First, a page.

St. Louis Post-Dispatch from St. Louis, Missouri on July 24, 1959 · Page 47
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St. Louis Post-Dispatch from St. Louis, Missouri · Page 47

St. Louis, Missouri
Issue Date:
Friday, July 24, 1959
Page 47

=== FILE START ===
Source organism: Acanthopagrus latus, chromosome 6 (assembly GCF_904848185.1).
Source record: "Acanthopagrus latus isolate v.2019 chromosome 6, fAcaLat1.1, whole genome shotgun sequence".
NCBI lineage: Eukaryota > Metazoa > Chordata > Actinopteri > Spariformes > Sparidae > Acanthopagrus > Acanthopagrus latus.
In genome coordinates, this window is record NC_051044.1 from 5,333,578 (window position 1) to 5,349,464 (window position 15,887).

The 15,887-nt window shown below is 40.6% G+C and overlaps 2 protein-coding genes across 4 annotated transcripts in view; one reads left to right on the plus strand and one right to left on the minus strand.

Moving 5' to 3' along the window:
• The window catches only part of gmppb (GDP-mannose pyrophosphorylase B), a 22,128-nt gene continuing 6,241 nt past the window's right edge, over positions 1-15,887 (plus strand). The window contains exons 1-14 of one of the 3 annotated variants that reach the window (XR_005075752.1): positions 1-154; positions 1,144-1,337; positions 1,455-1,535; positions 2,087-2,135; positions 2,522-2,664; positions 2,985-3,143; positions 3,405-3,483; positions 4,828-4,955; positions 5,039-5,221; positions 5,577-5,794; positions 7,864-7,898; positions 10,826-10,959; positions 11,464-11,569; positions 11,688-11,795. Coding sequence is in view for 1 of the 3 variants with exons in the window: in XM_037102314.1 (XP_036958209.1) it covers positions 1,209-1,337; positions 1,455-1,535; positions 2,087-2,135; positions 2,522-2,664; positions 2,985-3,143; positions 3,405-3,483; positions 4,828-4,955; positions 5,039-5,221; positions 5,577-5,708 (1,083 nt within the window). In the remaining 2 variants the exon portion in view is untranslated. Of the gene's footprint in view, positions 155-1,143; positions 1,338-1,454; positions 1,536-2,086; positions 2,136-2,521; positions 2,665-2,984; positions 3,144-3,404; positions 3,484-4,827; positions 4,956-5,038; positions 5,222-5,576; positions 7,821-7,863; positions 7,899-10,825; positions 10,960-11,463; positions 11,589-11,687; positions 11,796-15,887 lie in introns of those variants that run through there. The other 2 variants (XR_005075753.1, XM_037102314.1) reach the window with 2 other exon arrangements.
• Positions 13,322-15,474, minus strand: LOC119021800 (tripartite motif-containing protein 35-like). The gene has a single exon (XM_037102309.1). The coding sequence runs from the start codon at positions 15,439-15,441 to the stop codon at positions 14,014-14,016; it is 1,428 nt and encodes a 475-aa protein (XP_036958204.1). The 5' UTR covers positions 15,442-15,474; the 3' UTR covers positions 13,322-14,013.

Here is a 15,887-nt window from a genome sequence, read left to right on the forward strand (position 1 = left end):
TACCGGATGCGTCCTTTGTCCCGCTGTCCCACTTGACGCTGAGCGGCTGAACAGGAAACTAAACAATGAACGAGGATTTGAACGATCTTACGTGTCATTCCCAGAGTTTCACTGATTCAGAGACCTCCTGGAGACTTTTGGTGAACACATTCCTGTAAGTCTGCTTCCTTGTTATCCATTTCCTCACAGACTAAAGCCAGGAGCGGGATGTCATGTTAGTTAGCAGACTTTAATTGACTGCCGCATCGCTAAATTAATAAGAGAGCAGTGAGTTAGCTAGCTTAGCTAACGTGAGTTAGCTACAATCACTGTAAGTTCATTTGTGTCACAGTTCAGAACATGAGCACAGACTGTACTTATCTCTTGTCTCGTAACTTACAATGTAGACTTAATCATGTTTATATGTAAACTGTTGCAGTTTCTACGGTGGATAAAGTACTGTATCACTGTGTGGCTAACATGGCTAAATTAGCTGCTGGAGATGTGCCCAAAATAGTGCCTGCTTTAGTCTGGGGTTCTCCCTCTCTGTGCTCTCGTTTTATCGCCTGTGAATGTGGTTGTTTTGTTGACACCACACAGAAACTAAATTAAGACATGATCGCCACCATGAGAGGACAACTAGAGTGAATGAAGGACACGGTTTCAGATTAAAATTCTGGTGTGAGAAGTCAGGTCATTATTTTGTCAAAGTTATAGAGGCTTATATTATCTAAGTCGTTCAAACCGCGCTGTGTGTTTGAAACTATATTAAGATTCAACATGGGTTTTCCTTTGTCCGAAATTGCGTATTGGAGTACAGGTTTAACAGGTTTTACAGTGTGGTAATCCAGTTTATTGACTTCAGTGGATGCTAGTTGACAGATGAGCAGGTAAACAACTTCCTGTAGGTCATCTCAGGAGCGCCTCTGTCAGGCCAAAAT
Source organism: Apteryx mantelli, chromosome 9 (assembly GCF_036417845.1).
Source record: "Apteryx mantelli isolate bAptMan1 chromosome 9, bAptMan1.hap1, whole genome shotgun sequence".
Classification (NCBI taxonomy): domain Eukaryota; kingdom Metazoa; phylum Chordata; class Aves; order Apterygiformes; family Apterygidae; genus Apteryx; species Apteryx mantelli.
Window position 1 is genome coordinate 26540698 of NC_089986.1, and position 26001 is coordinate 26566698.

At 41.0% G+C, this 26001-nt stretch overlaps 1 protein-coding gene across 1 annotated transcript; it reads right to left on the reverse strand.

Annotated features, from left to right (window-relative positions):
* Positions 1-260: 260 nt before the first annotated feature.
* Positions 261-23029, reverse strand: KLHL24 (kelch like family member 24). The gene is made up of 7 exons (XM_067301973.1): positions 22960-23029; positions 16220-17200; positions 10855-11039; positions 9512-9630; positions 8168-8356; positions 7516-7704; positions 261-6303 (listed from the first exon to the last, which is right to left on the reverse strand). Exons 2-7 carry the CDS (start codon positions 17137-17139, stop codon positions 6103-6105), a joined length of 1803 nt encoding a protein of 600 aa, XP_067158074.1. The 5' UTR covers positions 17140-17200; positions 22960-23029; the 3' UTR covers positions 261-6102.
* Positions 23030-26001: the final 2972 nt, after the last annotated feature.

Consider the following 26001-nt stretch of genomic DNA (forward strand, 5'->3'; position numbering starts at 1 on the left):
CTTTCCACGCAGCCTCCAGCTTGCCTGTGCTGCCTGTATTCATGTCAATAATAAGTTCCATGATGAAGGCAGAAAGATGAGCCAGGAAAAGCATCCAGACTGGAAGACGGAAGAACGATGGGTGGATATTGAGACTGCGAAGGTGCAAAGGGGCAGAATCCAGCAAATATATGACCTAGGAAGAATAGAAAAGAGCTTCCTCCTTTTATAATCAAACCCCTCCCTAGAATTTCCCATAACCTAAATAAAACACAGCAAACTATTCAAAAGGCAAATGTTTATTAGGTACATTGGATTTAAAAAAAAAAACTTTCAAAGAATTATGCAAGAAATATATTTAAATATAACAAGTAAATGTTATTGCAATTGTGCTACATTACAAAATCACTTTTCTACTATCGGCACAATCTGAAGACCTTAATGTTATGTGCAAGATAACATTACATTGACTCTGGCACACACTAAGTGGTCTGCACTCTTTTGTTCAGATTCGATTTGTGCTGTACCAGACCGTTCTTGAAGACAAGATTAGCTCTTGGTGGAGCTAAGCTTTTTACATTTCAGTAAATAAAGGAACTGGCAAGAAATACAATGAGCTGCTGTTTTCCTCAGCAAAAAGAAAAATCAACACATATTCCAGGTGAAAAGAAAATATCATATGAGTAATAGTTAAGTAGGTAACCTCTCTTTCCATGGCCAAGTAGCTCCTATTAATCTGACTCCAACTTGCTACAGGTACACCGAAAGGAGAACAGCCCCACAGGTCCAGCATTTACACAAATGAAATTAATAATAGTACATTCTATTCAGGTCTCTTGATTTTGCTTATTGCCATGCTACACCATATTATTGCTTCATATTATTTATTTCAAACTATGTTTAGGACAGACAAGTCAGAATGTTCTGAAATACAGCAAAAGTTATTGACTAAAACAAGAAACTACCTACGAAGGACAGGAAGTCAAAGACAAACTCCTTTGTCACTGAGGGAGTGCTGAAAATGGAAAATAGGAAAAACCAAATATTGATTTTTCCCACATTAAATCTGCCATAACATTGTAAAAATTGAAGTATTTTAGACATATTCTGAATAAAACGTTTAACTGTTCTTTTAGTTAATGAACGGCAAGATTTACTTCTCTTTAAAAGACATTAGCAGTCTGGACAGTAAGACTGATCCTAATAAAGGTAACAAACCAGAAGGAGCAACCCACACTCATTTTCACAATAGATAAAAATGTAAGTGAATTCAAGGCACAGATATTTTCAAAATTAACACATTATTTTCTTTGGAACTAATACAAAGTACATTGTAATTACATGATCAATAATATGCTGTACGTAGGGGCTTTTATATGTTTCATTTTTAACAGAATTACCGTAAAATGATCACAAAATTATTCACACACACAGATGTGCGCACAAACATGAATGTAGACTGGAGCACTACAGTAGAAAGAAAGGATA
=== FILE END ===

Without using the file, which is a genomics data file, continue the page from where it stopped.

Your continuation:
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'FylVl)lf'w" The New Films " me ay uia Jays at Lincoln Beach Fifc Courtroom Drama "ANATOMY OF A MURDER," made by director Otto ; Preminger from the best-selling novel by Robert Traver (Judge John Voelker of the Michigan Supreme Court) strikes me as the most realistic courtroom drama ever filmed. Not only that but one of the best pictures of the year, a marvelously illuminating insight Into human character, motivation and frailties at several levels, as brought out In t murder trial in a small Michigan northern peninsula A TL. :t I. . i. ,u. CT T OT TTC yl lUWn. Ill U l U1B ill. LUUIJ THEATER. JQlUm This does not, as did another good courtroom picture, "Witness for the Prosecution," depend on trick melodrama for its climax, although it certainly has its surprises and moments of tension. Rather, this is an almost leisurely examination of human beings and how they tick, a candid, intelligent, sophisticated and honest study. There is the defense attorney, played with enormous conviction by James Stewart, a wholesome, easy-going sort of man, caught up in a case where he wants to be honest, but doesn't quite trust his own client or the client's wife. He is sly in getting over soma punches in an innocent country-boy way, and absorption in gaining a victory over the man who ousted him from office as prosecutor after seven terms gradually gains dominance over any passion for justice. The trial becomes a game to be won. The defendant is an Army lieutenant, a Korean war veteran, a man of action who cages a violent personality beneath a controlled sullen exterior. He says that when his wife returned to their trailer-camp home, she had been raped and badly beaten by a tavern proprietor, so he took a pistol and went to the tavern and pumped five bullets forthwith into the proprietor. He says ha doesn't remember what happened at the exact time of the shooting; obviously he is lying and seek-big a legal out Ben Gazzara plays him strongly, with brooding ferocity. His wife, strikingly done by Lee Remick, is a provocative, sexy and flirtatious creature who throws her charms about gaily, and has to be coached into a pose of demureness for the courtroom She tells her story convincingly, but hef character leaves an area of doubt. The special prosecutor from the Attorney General's office, in an equally trenchant performance by George C. Scott, is a man of urbanity and irony, who beneath his suavity is determined and almost vicious, striking a low blow whenever he can get away with it There is the Judge, a mild and fair-minded man, played with an absolute naturalism by Joseph N. Welch, the attorney in the Army-McCarthy hearings, who, in his homely manner, conducts the trial with temperance and authority as it often threatens to explode into an attorneys' circus. There are other vivid vignettes: a truculent bartender (Murray Hamilton) through whose testimony there emerges a picture of the murdered man as a likable fellow; an alcoholic old Irish lawyer, affectionately done by Arthur.O'Connell, who comes up with the legal gimmick that brings victory for tha defense; a keen young Army psychiatrist done by Orson Bean; Kathy Grant as the tavernkeeper's tragic-faced friend, and Eve Arden, as a mora or less conventional loyal secretary. As one who covered criminal courts and murder trials for years, and is often appalled by the artificiality of courtroom movies, I can vouch for the authenticity of this one. Tha fencing and maneuvering of the opposing attorneys is fascinating, as is the mixture of off-handed humor, shrewd plays for the benefit of the jurors, the rising anger of the battle. The courtroom language is often startlingly candid In testimony about the rape, but It is done for the sake of sober realism, not for a leering sensationalism. Director Preminger has worked out his canvas with minute thoroughness. The film is two hours and 40 minutes long, but so absorbing is it that it seems short It concludes on an intriguingly ironic note. The defendant Is acquitted, yes, but you're not quite sura that justice hasn't been subverted, that he hasn't really gotten away with what the prosecutor suggested beaten up his wife In anger because she went down a lovers' lane with the tavernkeeper, invented the rape story, then cold-bloodly murdered his rival in revenge. Jlitchcock Sutpenne Circut ALFRED HITCHCOCK must have had his tongue In cheek with his latest suspense yarn. "NORTH BY NORTHWEST," at LOEW'S STATE. He and his scripter, Ernest Lehman, have Invented about as outrageously Illogical a spy-chase story as the law allows. But he keeps the baubles of lurid thrills shooting through the air so fast distracting you like a magician does to prevent you seeing the palmed card or the hand sliding Into the trick vest, that you don't hava time to reflect on the flaws. You sre being vastly entertained, as by an Edgar Wallace mystery, and it doesn't have to make much sense. Mr. Hitchcock, along with cohorts Cary Grant and Eva Maria Saint charms you, so even if you realize you've been had, you like it. Thia is done in the usual Hitchcock style of bouncing from one Intriguing, far-out situation to another. Mr. Grant, a Madison Avenue man, Is suddenly kidnaped In a restaurant by some sinister strangers, bundled off to a mansion In the country where he meets a sleek, suave man of mystery, James Mason, who makes him drunk and tries to kill him by sending him and his car over a cliff. Cary can scarcely believe his own story when ha tells It to police. Certainly they don't believe it Then we have such episodes ss a diplomat stabbed In tha back In the United Nations building with Cary left holding the knife, and a mysterious, glamorous blonde (Miss Saint) who unaccountably hides Cary from the police, makes lova to him in her compartment on tha Twentieth-Century, then frames him for another murder attempt by a crop-dusting plane in an Indiana crossroads. Just how Cary could hava ever been persuaded to be out in the middle of a Hoosier cornfield eludes me, but the murder attempt is vicious and terrifying. There Is sn enigmatical bidding for an antique at an auction, and a scare finale around Jefferson's nose on tha Mt Rushmore monument yes, Mr. Hitchcock has unabashedly revived cliff-hanging. Mr. Grant goes about his work of being a clay-pigeon for spies and FBI men with slickly debonair authority. Miss Saint Is surprisingly alluring, and Mr. Mason cold bloodedly villainous. You can forget that Leo G. Carroll looks snd sounds mora like an Oxford don than a G-man, and just why tha head of a spy ring had to have a luxurious stone and redwood modernistic lodge right in back of the Mt Rushmore monuments. Joseph G. Molner, M.D. Losing His Voice "DEAR DR. MOLNER: I would appreciate a few words about gradually losing one's voice. I am M and getting quite concerned. MB." I cant go Intn details on the various causes ef this In limited apace but I do say solemnly! gradual loss of tha voice Is nothing to view lightly. Some change Is taking place In your vocal enrds, and you should sea a throat specialist promptly. "DEAR DR. MOLNER: Is there any way of bleaching hair on the upper lip? A. S. Yea, but that's a job for a beauty parlor, not for me. However, I've suggested this very thing from time to time ss a good solution for excess hair. Bleached, It seems to disappear. Tnted tip or nil tvpri of dinlttin arc firm In mr , booklet, "IhahrlnTho Sneaky Dittau." To rareira your ropy, writ to me In rare of thti PoH-Wtpatrh, Inrloiing a large, --rerf, itamped rnrrlnpt and 2."ir In min to tow handling. Meramec 'Regulars' of '20s and '30s Hold Reunion, Recall Songs, Dances, Home Brew, Even Swimming 't ; - . . ..... . v .. ... . . . ... ex. - : . ' : 1 .,, .;: ,. -s i . " - ' : . ; ' . ; ' .X. - .., O f A --.-- .- - - .' - " ," -- S By Dickson Terry Of tha Po$t-DIpnteh Staff THERE NEVER WAS an era quite like the 1920s, unless it was the '30s, and as many St Louisans will tell you there never was a place quite like Lincoln Beach on the Meramec river. Put the time and the placa together and they spell nostalgia, which Is what we ran into a lot of at tha Ambassador-Kingsway Hotel the other night where a strange sort of reunion was being held. It was a reunion of people who used to go to Lincoln Beach and other beaches along the Meramec back in the '20s and '30s. People who were young in an era when a canoe and a ukelele spelled romance. When there was no rock 'n roll music and portable phonographs wound with a crank played "Yes Sir. That's My Baby" while young people danced the Charleston. The days when home brew was the favored beverage, when people still went out to the Meramec on tha Missouri Pacific commuter train and when a man could have a big weekend on a five-dollar bill. "I remember one summer during tha depression." said. Charley Tace, a golf pro who came to the party all the way from Union City. Tenn.. "Jim Flan-nery and I hitch-hiked out to Lincoln Beach early in the summer. We had about 30 cents each. We stayed all summer and came home with more money than we started with. We'd bottle home brew for people on Wednesday so they could drink It when they came out on S a t u r d a y. People who came for the weekend would leave us canned goods and stuff. We'd lie on the beach all day no money, no worries and we lived like kings." That was one aspect of life on Lincoln Beach. Most of the habitues, however, were weekenders, many of them young people with jobs in town. "That was before the five-day week." explained Edith Roedder. Edith, who is now in the advertising business, was one of a group of girls who had a clubhouse on the river. She helped organize the reunion. "Most of us worked a half day on Saturday. We'd take our parked suitcases to the office. Then at noon, If we didn't take time to eat we could just catch the Missouri Pacific commuter train which went to Pacific and back, and stopped at about six different places along the river, places Ilka Castlewood, Fern Glen, Drake and Valley Park." Lincoln Beach was a long stretch of sandy beach at a bend in the Meramec, and it was reached by crossing the river, usually by canoe, from Castlewood. As Saturday afternoon progressed, old-timers recall, the beach was filled with people and the water was filled with people and canoes. And the nights were filled with dancing and noise, The big thing was to belong to a club. Miss Roedder explained. There were more than 1200 of them along the river, ranging In sire from one-room cabins to lodges with eight or 10 rooms. At Castlewood there was a large hotel where those who could afford it, or who didn't belong to a club, could stay. There were two other hotels at Drake, the Jefferson and the Washington. The days were spent getting Sun-tanned, playing beach ball, cork ball and badminton. Nights Lincoln Beach on the Meramec river in tha good old days this photo shows a summer Sunday in 1922. a lafeaasi)ftakBi V iaMltJaV 1 1 W V ne. VV V-'' ' v"( 5 t 1 " .- ' i ' 'I f L 5ff I J - hf t i Soma of tha Old Lincoln Beach gang harmoniia on tha old songs at tha reunion. From laft ara BILL OBERBECK, strumming ukulele. JAMES FLANNERY, CITY COMPTROLLER JOHN POELKER, POLICE CAPT. LESTER MARTIN. MRS. MARTIN and CHARLES PACE. were spent drinking home brew and dancing at one of the several dance halls in the vicinity, or at the cottages. Sunday was more of the same, and Sunday evening there was the train ride bark, tired but happy. That was Lincoln Bearh as a lot of St. Louisans knew It during the 20s and Into the '30s. Then the river changed its course. Lincoln Beach disappeared, and so did an era. Among the bearh boys of tha period were Bill Oberbeck, now a photographer and public relations man, and Tom Godfrey, now chief of Instruction for the St. Louis Fire Department. A few months ago they got to talking about the old days at Lincoln Beach and decided it would be fun to have a reunion. "We got some of the old crowd together," Oberbeck said, "and had a meeting at my house. W started calling those who still live in St Louis and writing letters to others. Tha thing just seemed to snowball. Everybody told everybody else about it, and they started writing and calling for tickets." Upshot of It wss that mora than 500 persons gathered at tha hotel for tha reunion. Not all of them were former Lincoln Beach-ites. Many brought husbands and wives who had never seen the place but who had heard plenty about It. There were among the crowd, however, many husbands and wives whose romances started at Lincoln Beach. Among them were Capt. Lester Martin of tha St. Louis police force, and Mrs. Martin, who is a freelance writer. "I belonged to a club called The Gay Cabellem,' " Martin recalled. "Bill Oberbeck belonged to the same club. He played the ukulele and we used to put on musical skits. There were seven members of the club and ona automobile. When it wasn't available we went on the train." All the clubs had names, like "The Spooks." "The Nekers," and "The Happy Hoboes." "I started going to Lincoln Beach away back In the early 20s," Mrs. Martin recslled. "When we first went out there we camped. The accepted costume among the girls came from Barney's Army Store. It consisted of a pair of sailor pants and an oversize sweatshirt. And until they got good and dirty, you felt out of place. The dirtier they got the better. "Sometimes we would go down on Wednesdays. There were dances every Wednesday and Saturday night They played songs like 'When My Baby Walks Down the Street' and 'Sleepy Time Gal.' Nearly every cottage had a small phonograph. Crank it up and play records all evening." The night usually would end with a visit to Joe Gabrlsch's hotel and restaurant. Joe. now in his seventies, was at tha reunion. "I had a dance hall and rented canoes too," Joe told us. "They'd come pilmg Into my place and dance and eat until about 4 o'clock In the morning. Then at ( o'clock some of them would be hammering on the door want ing breakfast." Joe closed the placa and retired In 1938, so he and his wife could get soma aleep, ha said. "In those days we served a steak dinner for six bits, a big hamburger for a dime. During the depression days most of them came down on tha train and if they had half a buck to spend they had a lot." Another popular place, Oberbeck recalled, was one called "The Midnights." They sold home brew. There was a sign over the door, Oberbeck recalled, which said: "Warm beer made today, 20 cents; Cold beer made today, 25 cents. Cold beer made last week, 35 cents." During prohibition days the final function of every weekend, it was generally agreed at the reunion, was the setting of a batch of home brew for tha following weekend. Some cama down on Wednesday to bottle the brew. Charley Pace recalled how he made a good thing of bottling home brew. "By the time that summer was over," Psce recalled, "Jim Flannery snd I had a regular business. We started serving meals In one of the cottages. Did all our own cooking, and offered people all they could eat for 35 cents." You could buy a 10-rlde ticket en the Missouri Paclfie for S1.3. Mlsa Rnedder recalled. You could buy a ham for J 1. 25 and for a five-dollar bill you could have a spread. Tha most expensive thing. In fact as the lea, which cost a cent a pound. Tha "season" at Lincoln beach officially opened on Memorial day. Prior to Memorial day most of the groups and clubs would hava scrubbed and cleaned their cottages. And that Miss Roedder recalls, was about the last real cleaning most of them got The season officially closed on Labor day. This wss marked by a mock election in which candidates ran for various offices such as mayor, dog-catcher and vice chairman In charge of conduct. The clubs nominated their various csndidates, who made loud and lusty campaign speeches. The campaigns wese climaxed by torchlight parades with all the paraders dressed in the weirdest costumes they could assemble. Saturday night dances were "nickel -a -dance" affairs. The favorite band leader was Hal Havird, at the Castlewood. Hav-ird and his orchestra played for the reunion. "We called It nickel-shooting Havird recalled with a laugh. "We played four hours a night, and every dance lasted exactly a minute and a half. A couple of choruses and a quick encore and that was It. About 130 times an evening. That was the only way we could make anything at a nickel a dance. The songs? 'Easy Melody,' 'Dinah.' 'Sweet Sue,' 'Shimmy Like My Sister Kate, 'Cheatin' on Me,' just to name a few. We played Friday and Saturday nights and Sunday afternoons. "Things began to get pretty rough along toward the end of the era. In fact It got so rough at Castlewood that we had to put up a chickenwire screen In front of the band to protect the Sf foit-Dnptc fhotogrjphw. musicians when the fights started and they got to throwing things. We even had an es cape hatch back of the orchestra pit." As Sunday waned, tha movement back to town began. Canoes were tied up, beach clothes were exchanged for town clothes, cottages were locked, and then came the mad dash to catch the last train for town. Jerome Tegeler of Dempsey. Tegeler Investment Co., recalled the train rides out and back as high spots of the weekend. "The whole train would ba full of people going out," he recounted. "Sometimes they wero packed In so tight you couldn't move. But someone always had a ukelele and we'd sing all the way out. "All weekend we played cork-ball and badminton and pitched horseshoes. The losers had to buy the beer. At night we'd dance, or some club would throw a party. The clubs wera always putting on shows; we'd see the stage shows downtown, and then we'd put on the sama skits for our guests. Then thera was the rush to get on the train for the city. Sometimes it would be so jammed you wera lucky to get on. We didn't hava much money, but we had a lot of fun." That was Lincoln Beach. STAVFFFMmm HOME REDUCING PLAN SUV IT OS aiNT IT ST TMS MOUTH QalL WY. 3-6065 mi i t im i iim "TNI tMGlC eoucu MfWOrit TNI riaSIC U.OVCK"! S ' ". - mm J - - - V... . - ' "mi nmn, I iiTjajj 17 ' - Jw' FriH July 24, 195? ST.LOUIS POST'DISPATCH Tha Rad Cross patrol en tha Meramec fmed for it. retcua work, shown in 1932. 3 0 BteMnKLiL, ' "' ... $2.25 Wtek ill f MiiilV ntuil i. v ...